I’m in the midst of some heavy rewrites for part II of my Arthurian Parody, and I’m starting to get frustrated. The exposition seems uninspired, the dialogue comes across as lazy, and don’t get me started on the action sequences–there are no words to describe what is wrong with those scenes. So, I get online to chat with one of my writer friends, when I came to an interesting conclusion: writing is just like sex.
We all remember when we were young, (some of you still are–enjoy it while it lasts) and every experience was exciting and new. The first time with a man was amazing, he could do no wrong. It always felt good, no matter how awkward or bland the sex actually was. But with time, you become harder to please until you reach the point when you stop experiencing the Big O. Then you’re turning to toys, oils, and lingerie in a pathetic attempt to spice up the mundane. Writing is just like that.
My first attempt at writing a full-length novel was during high school. It was the summer between junior and senior year, (as most romances begin) and I had just become inspired with the most creative idea since crackle nail polish. Without fear or regret, I poured into the writing, savoring every word. I always got down exactly what I wanted to say. The rereading of each chapter only brought me further joy, and afterward, I would lay on my couch and daydream of scenes to come. As time passed, the scenes did not come so easily to me and characters began to stray. While rereading my drafts, I would find more errors and flaws in my writing than I had before. I became pickier of word choice and syntax. Finally, writing became more of a chore, a task to get over and done with, not an activity of which to seek pleasure.
So, how does one revive that spark when writing starts to fizzle? If the passion is failing in the bedroom, a toy or tingling lube usually does the trick. But what about writers? Do you just run out and buy a fancy pen? How about choosing a sexier font on the word processor? Write in lingerie? Here are 5 tips I recommend for spicing up the writing experience.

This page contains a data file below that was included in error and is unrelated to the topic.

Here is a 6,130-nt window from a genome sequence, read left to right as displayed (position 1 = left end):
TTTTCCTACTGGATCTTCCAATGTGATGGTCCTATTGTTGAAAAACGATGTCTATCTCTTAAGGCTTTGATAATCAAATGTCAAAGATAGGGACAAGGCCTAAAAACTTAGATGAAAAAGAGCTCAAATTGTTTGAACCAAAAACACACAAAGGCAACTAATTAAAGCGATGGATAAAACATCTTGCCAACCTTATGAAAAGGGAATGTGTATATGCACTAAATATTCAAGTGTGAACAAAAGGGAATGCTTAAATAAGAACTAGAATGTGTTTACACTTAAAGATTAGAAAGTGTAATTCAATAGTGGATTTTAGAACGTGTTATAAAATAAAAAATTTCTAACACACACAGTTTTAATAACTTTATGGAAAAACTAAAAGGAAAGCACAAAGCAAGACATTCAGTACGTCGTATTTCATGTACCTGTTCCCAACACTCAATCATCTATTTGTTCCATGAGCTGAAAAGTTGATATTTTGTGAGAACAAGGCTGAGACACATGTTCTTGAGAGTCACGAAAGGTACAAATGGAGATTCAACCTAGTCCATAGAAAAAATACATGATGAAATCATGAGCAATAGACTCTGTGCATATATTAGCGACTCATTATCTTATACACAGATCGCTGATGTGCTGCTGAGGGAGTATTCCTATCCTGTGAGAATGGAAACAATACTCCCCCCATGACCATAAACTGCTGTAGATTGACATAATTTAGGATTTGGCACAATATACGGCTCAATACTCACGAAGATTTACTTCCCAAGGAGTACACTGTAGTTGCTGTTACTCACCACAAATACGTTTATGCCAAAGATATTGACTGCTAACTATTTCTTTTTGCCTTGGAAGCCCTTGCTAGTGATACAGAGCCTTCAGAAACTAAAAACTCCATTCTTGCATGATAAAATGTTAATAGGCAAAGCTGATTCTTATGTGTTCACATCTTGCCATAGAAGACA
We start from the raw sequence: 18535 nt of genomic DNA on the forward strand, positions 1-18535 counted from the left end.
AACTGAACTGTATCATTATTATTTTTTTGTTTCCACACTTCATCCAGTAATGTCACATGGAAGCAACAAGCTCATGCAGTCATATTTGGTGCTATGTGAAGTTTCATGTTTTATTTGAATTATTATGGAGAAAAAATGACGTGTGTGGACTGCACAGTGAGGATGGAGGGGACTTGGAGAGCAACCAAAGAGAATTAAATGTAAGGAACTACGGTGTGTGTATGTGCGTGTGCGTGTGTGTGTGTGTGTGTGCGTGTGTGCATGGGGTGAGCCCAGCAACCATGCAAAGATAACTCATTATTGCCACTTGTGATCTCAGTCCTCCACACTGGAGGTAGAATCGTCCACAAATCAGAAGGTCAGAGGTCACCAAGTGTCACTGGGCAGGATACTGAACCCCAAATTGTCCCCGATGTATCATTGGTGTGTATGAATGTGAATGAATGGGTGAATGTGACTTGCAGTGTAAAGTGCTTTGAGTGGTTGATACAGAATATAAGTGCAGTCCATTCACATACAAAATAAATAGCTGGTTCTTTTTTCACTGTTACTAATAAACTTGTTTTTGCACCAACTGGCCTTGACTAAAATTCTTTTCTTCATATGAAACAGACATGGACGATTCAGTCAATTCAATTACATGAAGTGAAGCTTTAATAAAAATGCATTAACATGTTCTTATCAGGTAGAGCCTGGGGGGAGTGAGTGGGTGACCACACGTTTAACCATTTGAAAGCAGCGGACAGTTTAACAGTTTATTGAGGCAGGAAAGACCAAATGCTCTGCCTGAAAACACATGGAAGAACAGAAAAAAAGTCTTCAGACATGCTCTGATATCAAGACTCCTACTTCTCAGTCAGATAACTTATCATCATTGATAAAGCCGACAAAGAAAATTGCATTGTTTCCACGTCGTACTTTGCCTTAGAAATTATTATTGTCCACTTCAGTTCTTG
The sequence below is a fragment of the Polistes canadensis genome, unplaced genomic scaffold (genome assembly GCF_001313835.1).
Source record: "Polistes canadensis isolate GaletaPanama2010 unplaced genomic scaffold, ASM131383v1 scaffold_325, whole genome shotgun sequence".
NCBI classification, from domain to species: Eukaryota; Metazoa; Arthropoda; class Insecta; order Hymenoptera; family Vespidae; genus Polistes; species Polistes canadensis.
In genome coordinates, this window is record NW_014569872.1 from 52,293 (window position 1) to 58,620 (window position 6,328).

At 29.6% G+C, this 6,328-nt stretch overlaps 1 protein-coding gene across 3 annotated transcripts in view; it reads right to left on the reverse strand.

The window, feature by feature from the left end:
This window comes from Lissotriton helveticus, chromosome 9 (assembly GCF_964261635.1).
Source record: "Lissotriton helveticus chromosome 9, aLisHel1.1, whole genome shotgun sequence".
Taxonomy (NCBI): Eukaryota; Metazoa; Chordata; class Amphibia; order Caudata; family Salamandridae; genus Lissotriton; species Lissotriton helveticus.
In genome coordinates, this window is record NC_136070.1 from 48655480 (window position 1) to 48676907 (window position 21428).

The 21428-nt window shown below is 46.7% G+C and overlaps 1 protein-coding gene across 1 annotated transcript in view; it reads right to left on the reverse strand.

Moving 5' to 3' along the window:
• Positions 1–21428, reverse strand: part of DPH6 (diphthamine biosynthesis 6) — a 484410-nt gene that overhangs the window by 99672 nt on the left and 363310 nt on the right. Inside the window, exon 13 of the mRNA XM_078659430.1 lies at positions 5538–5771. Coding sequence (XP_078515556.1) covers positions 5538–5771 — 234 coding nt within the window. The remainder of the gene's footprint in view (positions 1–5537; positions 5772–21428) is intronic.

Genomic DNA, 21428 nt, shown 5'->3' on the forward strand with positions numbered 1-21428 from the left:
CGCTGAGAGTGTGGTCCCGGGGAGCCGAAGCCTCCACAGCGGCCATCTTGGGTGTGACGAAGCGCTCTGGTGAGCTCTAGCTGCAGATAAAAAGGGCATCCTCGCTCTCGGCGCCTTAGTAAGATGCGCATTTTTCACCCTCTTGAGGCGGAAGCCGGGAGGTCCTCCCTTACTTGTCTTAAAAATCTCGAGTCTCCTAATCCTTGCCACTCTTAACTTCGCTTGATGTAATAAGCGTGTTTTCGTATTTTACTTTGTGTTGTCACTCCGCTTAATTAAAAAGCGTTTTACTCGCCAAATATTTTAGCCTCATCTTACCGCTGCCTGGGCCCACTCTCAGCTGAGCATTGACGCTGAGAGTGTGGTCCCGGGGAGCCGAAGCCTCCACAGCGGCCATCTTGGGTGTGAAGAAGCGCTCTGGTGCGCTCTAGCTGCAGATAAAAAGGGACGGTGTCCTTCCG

1. Spend some time apart:
I know this sounds crazy, but sometimes the best thing to do for your writing is to take a break from it. Instead of trying to tackle the same chapter over and over again three days in a row with the same stale perspective, step away from it for a day or so and come back to that scene with a fresh outlook. You’d be surprised what a little time away from a project can do for it. For those of you who want to keep writing, but just can’t figure out what to do about chapter 11, try skipping ahead to another chapter or scene, or even better, tap into another writing project until you’re ready to go back and try again. Sometimes it only takes a new project to help us appreciate the old one.
2. Break the routine:
An effective routine ensures that writing gets done, but an inflexible one can hinder creativity. Try changing your schedule. If you’ve been writing in the evening, switch to mornings and vice versa. Obviously, for those of us who work full-time, this may not be an option, so if you can’t change when you write how about changing where you write? A coffee shop, a park, a college campus, are all good places to consider. Don’t want to leave home? Maybe instead of writing at your desk, take the laptop out to the deck or to the kitchen table or on the couch. Even breaking the routine in small ways will make a difference.
3. Embrace healthy competition:
Writing is not considered a social activity. In fact, writers usually get a reputation for being anti-social. As one of my characters from the Arthurian Parody says, “Ideas become stale in the head; it is best to air them out from time to time.” I truly believe every word . . . even though they were said by a mad magician. Make time to communicate with your fellow writers and invite one of your writing buddies to participate in some healthy competition. My sister and I set writing goals every week, and it’s helped motivate us both. Basically, we both decide what we want to accomplish in one week or one month and see who can meet all of their goals. Then based on the percentage, one of us has to pay up, whether it’s painting my office or babysitting her son. It’s definitely helped.
4. Add food to the mix:
Everything is better with food. Whether it’s watching a movie or hanging out with friends, food is always in the mix. I make a point to always have a cup of coffee or a bowl of M&M’s at my side when I go into a particularly frustrating draft.
5. Invite someone to join:
There is no sexual fantasy more often indulged than the threesome, so why not invite someone to join in on the writing process? Discussing the problems of your writing with someone else can help you work through it; also other people can offer great ideas. Having trouble figuring out how a scene will play out or how a character will respond? Try role play. I’m fortunate to have sister open-minded enough to do this for me on occasion. She’s come up with some great dialogue for my characters. No comfortable acting it out? Consider a co-writer or having someone read over your scene to provide feedback.
So those were my top 5 tips. Keep them in mind if ever you lose the spark in your own writing.